This is Kin Toh. You’ll want to spend a lot of time here.
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It seems that every year Tulum is getting more and more popular as a destination not only for those seeking yoga and vegan food on the beach, but for those looking to discover something other than nearby Cancun and its endless clubs.

This is a quick guide as to what you should (and shouldn’t do) while in Tulum so that you can get the most out of this unique spot down in the Riviera Maya.

 

  1. Where to stay: Your best bet is actually to stay just a little bit north of Tulum town, in the area of Riviera Maya.  My hotel of preference is the UNICO which is an all inclusive and VERY NEW (as of early 2018) hotel with stunning rooms, some of the most delicious all-inclusive meals you’ve ever had, and service that is on par with some of the best 5-star resorts in the world.  However, if you do choose to stay somewhere else, just know that it’s not necessary to stay within the actual town of Tulum as many of the resorts just north of it are within 15 minutes of taxi rides and will often offer better rates and larger accommodations – a win-win in my book.
    The Unico 2087, it’s every bit as nice as it looks.
  2. What to Do: There’s three main things to do in Tulum.  There’s obviously more than that, but the first is to visit the old Mayan ruins.  Now, normally I don’t like tourist traps, but the Mayan Ruins are certainly worth seeing and so unique to this area of the world and so well preserved that they’re definitely worth a visit.  Just know that during the middle of the day there is ZERO shade and it gets quite hot.  I would recommend using a tour guide from your hotel or a local service as they know the quickest routes in and out of the place to make the whole experience a bit more fulfilling.  The second thing you want to do in Tulum is just browse the actual town of Tulum.  The main “row” is essentially a quaint one street town with a road and palm trees overhanging it.  On both sides there’s hotels, stores, and a ton of shopping.  You could easily spend a few hours just perusing this area and going in and out of spots.  Many of the hotels here are worth visiting just for a few hours for a meal or for a day fee to use their “beach clubs”.  Of particular note worth visiting is Habitas.
    This is the main street. Stroll it.

     

  3. Cenotes: The third thing everyone must do is visit a Cenote (or a few).  These are essentially natural water sinkholes which double as swimming holes and are specific to this region of Mexico.  These are amazing for their crystal clear water and incredible diversity of fish and turtles just hanging out.  There are a TON of Cenotes in Tulum but there’s one in particular that is definitely worth visiting and it is called the “Cenote Dos Ojos”.  Now there’s a bit more to this – when you visit Cenote Dos Ojos be sure to take the ride towards the back of the Cenote park and explore the myriad of Cenotes that are beyond just the initial one at the entrance.  Most people make the mistake of just going to the first one they see and miss out on exploring the more intricate caves that are deeper into the Cenote Park at Dos Ojos.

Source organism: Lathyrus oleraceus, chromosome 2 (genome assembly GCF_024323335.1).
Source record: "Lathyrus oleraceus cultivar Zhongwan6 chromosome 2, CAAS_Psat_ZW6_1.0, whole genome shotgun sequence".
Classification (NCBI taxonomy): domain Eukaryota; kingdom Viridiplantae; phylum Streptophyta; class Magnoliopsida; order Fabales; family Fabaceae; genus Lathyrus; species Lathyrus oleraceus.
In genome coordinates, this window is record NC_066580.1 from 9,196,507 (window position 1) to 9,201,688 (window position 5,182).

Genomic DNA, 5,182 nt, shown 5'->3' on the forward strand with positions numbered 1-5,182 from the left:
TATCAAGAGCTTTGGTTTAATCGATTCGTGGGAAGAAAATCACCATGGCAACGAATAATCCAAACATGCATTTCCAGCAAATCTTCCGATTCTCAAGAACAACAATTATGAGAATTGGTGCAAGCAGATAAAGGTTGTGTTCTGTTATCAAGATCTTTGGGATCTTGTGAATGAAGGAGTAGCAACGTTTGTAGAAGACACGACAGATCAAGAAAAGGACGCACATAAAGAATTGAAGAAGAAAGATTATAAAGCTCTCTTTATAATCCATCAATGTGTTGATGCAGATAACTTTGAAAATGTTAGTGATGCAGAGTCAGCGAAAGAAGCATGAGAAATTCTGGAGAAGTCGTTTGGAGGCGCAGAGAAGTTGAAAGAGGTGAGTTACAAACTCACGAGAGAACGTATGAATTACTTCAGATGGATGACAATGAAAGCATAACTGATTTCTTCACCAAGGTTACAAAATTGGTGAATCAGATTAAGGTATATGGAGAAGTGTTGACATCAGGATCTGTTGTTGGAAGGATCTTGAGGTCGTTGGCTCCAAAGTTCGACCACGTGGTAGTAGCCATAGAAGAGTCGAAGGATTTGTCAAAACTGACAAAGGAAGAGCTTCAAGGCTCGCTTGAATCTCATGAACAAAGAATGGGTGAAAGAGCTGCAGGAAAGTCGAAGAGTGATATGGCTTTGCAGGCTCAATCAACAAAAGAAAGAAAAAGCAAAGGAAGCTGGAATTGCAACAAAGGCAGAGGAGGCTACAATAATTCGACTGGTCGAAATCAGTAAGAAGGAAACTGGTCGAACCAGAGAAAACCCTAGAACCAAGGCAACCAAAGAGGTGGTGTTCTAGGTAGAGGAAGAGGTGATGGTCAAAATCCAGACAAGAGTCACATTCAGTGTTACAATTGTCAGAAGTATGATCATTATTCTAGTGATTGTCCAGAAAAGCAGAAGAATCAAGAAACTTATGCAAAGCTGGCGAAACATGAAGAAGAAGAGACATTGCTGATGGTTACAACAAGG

4. Where to Eat: Tulum is very much a food destination, with some calling it a rival to Mexico City, because of Chef’s like Rene Redzepi and Eric Werner who have created pop up culinary feasts in this beach town.  There’s a heavy focus on wood-fired foods, local seafood, and Yucetecan inspired cuisine with Mexican influence.  Keep in mind, the food here is NOT truly Mexican, and I say that in a good way, because it has its own unique flavor and style.  There are quite a few restaurants that one could argue are worth visiting here in Tulum, but the two which I highly recommend are Hartwood and Kin Toh.  Hartwood is an original and known for being one of the original high-end wood-fired restaurants – serving locally sourced ceviche and legendary pork ribs.  Kin Toh is the place to go if you want equal parts entertainment to equal parts cuisine.  Located in the Azulik hotel, this restaurant is situated in a treehouse, something straight out of Swiss Family Robison or Tarzan with stunning skybridges, tables nested above the nearby forest, and hammocks to lay around in – all 40 feet in the air.  The food itself is gastronomic and seasonal, and should you wish to imbibe they even offer a hookah program with imported tobaccos.  You’ll want to spend a few hours here at sunset to lounge, relax, and eat and drink slowly.
    This is Kin Toh. You’ll want to spend a lot of time here.

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